lkrupp said:
    elijahg said:
    lkrupp said:
    Yaaawnn...
    Why is this "yaaawnn"? Think Apple bugs shouldn't be reported because it makes them look bad or some crap? If this was an Android or Windows bug no doubt you'd be "HAHA shit Google/MS programmers!!" Some apologists here really are insufferable.
    It wouldn’t whose bug it was. This bug is a big yaaawwn, a nothing bug, an irrelevant bug 
    If you were less ignorant, you'd understand that it's symptomatic of a deeper issue; the non-sanitisation of an input to the OS. The same vectors malicious actors use to access parts of RAM they shouldn't, and ultimately access passwords, install malware etc. So it could quite easily end up a much bigger bug that is exploitable by North Korea, Russia, NSA etc. These kind of input-sanitisation bugs are pretty rare nowadays in most OSs, but Apple in particular seems prone to forgetting to clean up user inputs.
    edited June 19 CelticPaddyFileMakerFeller
  • Reply 8 of 11
    Rayz2016Rayz2016 Posts: 6,957member
    lkrupp said:
    elijahg said:
    lkrupp said:
    Yaaawnn...
    Why is this "yaaawnn"? Think Apple bugs shouldn't be reported because it makes them look bad or some crap? If this was an Android or Windows bug no doubt you'd be "HAHA shit Google/MS programmers!!" Some apologists here really are insufferable.
    It wouldn’t whose bug it was. This bug is a big yaaawwn, a nothing bug, an irrelevant bug 
    That’s the spirit. ߙ䦬t;br>

    The bug shuts down a key part of the iOS software stack but, believe it or not, that’s not the serious part. 

    A few years ago, I tried to explain (and was shot down in flames) why having iOS reset itself by sending it a text message with weird characters pointed to a serious problem with the way Apple develops and tests software. 

    They fixed the problem. 

    A few months later, a different text message with weird characters shut down iOS. 

    Now, if you’d spent any time working in QA, the occurrence of the first problem would strike you as problematic. When it occurred again, that would tell you that they didn’t fix it the first time: they just did some sloppy patch to specifically trap instances of the first occurrence. 

    And now here it is again. The same occurrence of a perfectly valid but odd string making its way through the stack until reaches a point where it can do some damage. 

    Som at the risk of being shot down again, I’m going to say it again: there is a serious problem with the way Apple develops and tests code if these first-time-coder errors are slipping through. 

    And one of these bugs is going to cause a serious breach one day unless they get a grip on it. 

    I wonder if the same person who codes Apple’s string checking is the same person who wrote the post editor for this site. 
    edited June 20 elijahgmuthuk_vanalingambeowulfschmidtFileMakerFellerjony0
  • Reply 9 of 11
    charlesncharlesn Posts: 173member
    Rayz2016 said:

    Som at the risk of being shot down again, I’m going to say it again: there is a serious problem with the way Apple develops and tests code if these first-time-coder errors are slipping through.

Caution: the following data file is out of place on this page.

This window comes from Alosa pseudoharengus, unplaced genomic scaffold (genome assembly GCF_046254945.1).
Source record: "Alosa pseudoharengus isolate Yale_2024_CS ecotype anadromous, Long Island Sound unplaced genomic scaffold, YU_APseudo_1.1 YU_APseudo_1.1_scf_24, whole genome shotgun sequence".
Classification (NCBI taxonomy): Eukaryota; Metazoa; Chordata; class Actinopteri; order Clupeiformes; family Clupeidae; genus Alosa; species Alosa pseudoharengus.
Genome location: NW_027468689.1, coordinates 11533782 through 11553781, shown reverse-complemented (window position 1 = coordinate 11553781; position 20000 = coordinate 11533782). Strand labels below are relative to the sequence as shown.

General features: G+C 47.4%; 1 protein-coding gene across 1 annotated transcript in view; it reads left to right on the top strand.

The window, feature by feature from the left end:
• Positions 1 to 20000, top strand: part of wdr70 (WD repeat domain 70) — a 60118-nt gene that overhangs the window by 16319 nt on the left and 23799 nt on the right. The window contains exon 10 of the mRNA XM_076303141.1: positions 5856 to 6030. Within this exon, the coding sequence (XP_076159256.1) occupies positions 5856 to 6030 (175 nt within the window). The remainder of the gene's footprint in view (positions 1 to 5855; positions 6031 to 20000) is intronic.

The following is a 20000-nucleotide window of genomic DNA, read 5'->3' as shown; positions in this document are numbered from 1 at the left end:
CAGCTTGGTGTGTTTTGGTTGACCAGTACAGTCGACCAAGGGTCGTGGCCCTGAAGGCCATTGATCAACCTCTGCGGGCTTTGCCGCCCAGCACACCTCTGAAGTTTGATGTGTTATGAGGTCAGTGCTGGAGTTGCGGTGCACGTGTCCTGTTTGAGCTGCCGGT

Clearly, Rayz, you should be spending less time on the AI forum boards and more time pitching yourself to Tim Cook as the guy to fix Apple's sloppy coding. Please DO stop back here and let us know how that goes!
    williamlondon
  • Reply 10 of 11
    markbyrnmarkbyrn Posts: 646member
    I tested this out myself and sure enough, the WiFi broke BUT as soon as I turned the %p%s%s%s%s%n Hotspot off, it fixed itself with no need to reset the network settings. Funny how Bleeping didn't bother to mention.  It's really a nothing burger but thanks to Bleeping, you'll have immature Android types setting up these hotspots at public spaces to get nothing more than malicious giggles.  
    williamlondonwatto_cobra
  • Reply 11 of 11
    techrider said:
    I wonder what would inspire a researcher to come up with ‘let’s try %p%s%s%s%s%n‘?
    There's an article on Art Technica that explains this. He routinely tries potentially troublesome names for network devices to see what breaks - mostly it's older tech, but in this case it's a modern OS subsystem.

    For this particular bug, it's only affecting the process that writes to a log file. But Elijahg and Rayz2016 are correct: it's yet another instance of Apple software not checking the data inputs properly, and that is HUGELY serious. A few months ago there was another bug of similar type in macOS; GateKeeper failed to check for the presence of certain files within an app bundle and thus allowed a shell script file to run SILENTLY - no check for notarisation, no scan for malicious code, NOTHING. This (long) article has more details: https://www.objective-see.com/blog/blog_0x64.html

    Frankly, for a company as committed to security as Apple is, it's not good enough. This is a systemic, recurring pattern of behaviour. The toolchain needs to be updated to routinely check for this sort of thing, and every programmer in the company needs to undergo mandatory secure coding training. Delay the annual OS cycle - the stuff announced at WWDC this year isn't all going to be ready for release at the official ship date, so take advantage of that to make these changes. Delay stuff until next year's release if you have to - people have been clamouring for more stable software anyway.

    JUST.GET.IT.FIXED.
Sign In or Register to comment.